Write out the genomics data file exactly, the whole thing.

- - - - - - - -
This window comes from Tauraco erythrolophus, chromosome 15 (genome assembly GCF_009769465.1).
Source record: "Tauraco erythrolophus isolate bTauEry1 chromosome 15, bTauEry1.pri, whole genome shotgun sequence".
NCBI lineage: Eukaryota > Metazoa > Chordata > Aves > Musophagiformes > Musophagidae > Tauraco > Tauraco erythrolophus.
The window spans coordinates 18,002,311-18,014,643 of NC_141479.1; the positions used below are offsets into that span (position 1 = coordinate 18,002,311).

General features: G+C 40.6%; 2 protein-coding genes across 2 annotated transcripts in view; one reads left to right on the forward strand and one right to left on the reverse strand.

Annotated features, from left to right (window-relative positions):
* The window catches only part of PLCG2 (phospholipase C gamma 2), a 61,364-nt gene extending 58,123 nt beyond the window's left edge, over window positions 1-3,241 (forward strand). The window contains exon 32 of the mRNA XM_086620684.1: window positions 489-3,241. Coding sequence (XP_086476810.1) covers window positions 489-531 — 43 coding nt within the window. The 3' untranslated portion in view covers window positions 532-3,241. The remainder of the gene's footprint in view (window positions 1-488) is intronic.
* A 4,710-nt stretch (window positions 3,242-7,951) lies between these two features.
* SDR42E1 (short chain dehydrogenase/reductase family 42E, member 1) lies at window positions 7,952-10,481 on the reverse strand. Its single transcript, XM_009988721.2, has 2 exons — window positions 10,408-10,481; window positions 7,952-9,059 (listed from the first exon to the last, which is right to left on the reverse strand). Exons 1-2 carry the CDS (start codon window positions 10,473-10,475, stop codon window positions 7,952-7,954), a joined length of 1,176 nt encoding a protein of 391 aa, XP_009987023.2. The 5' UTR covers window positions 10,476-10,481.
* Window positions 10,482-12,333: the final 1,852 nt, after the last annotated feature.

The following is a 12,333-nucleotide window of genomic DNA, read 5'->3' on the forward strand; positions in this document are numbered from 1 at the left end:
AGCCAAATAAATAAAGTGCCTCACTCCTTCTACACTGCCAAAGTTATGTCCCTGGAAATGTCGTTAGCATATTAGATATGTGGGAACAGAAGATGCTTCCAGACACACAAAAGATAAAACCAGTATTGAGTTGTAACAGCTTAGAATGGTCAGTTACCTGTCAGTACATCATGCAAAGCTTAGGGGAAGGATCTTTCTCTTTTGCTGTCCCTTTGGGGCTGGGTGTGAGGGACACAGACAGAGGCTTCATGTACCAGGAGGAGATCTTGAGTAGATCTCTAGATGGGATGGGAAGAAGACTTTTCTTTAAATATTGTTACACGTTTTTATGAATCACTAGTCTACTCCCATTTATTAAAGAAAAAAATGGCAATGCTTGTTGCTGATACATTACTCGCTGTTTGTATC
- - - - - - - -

This window comes from Tauraco erythrolophus, chromosome 15 (genome assembly GCF_009769465.1).
Source record: "Tauraco erythrolophus isolate bTauEry1 chromosome 15, bTauEry1.pri, whole genome shotgun sequence".
NCBI lineage: Eukaryota > Metazoa > Chordata > Aves > Musophagiformes > Musophagidae > Tauraco > Tauraco erythrolophus.
The window spans coordinates 18,002,311-18,014,643 of NC_141479.1; the positions used below are offsets into that span (position 1 = coordinate 18,002,311).

General features: G+C 40.6%; 2 protein-coding genes across 2 annotated transcripts in view; one reads left to right on the forward strand and one right to left on the reverse strand.

Annotated features, from left to right (window-relative positions):
* The window catches only part of PLCG2 (phospholipase C gamma 2), a 61,364-nt gene extending 58,123 nt beyond the window's left edge, over window positions 1-3,241 (forward strand). The window contains exon 32 of the mRNA XM_086620684.1: window positions 489-3,241. Coding sequence (XP_086476810.1) covers window positions 489-531 — 43 coding nt within the window. The 3' untranslated portion in view covers window positions 532-3,241. The remainder of the gene's footprint in view (window positions 1-488) is intronic.
* A 4,710-nt stretch (window positions 3,242-7,951) lies between these two features.
* SDR42E1 (short chain dehydrogenase/reductase family 42E, member 1) lies at window positions 7,952-10,481 on the reverse strand. Its single transcript, XM_009988721.2, has 2 exons — window positions 10,408-10,481; window positions 7,952-9,059 (listed from the first exon to the last, which is right to left on the reverse strand). Exons 1-2 carry the CDS (start codon window positions 10,473-10,475, stop codon window positions 7,952-7,954), a joined length of 1,176 nt encoding a protein of 391 aa, XP_009987023.2. The 5' UTR covers window positions 10,476-10,481.
* Window positions 10,482-12,333: the final 1,852 nt, after the last annotated feature.

The following is a 12,333-nucleotide window of genomic DNA, read 5'->3' on the forward strand; positions in this document are numbered from 1 at the left end:
AGCCAAATAAATAAAGTGCCTCACTCCTTCTACACTGCCAAAGTTATGTCCCTGGAAATGTCGTTAGCATATTAGATATGTGGGAACAGAAGATGCTTCCAGACACACAAAAGATAAAACCAGTATTGAGTTGTAACAGCTTAGAATGGTCAGTTACCTGTCAGTACATCATGCAAAGCTTAGGGGAAGGATCTTTCTCTTTTGCTGTCCCTTTGGGGCTGGGTGTGAGGGACACAGACAGAGGCTTCATGTACCAGGAGGAGATCTTGAGTAGATCTCTAGATGGGATGGGAAGAAGACTTTTCTTTAAATATTGTTACACGTTTTTATGAATCACTAGTCTACTCCCATTTATTAAAGAAAAAAATGGCAATGCTTGTTGCTGATACATTACTCGCTGTTTGTATC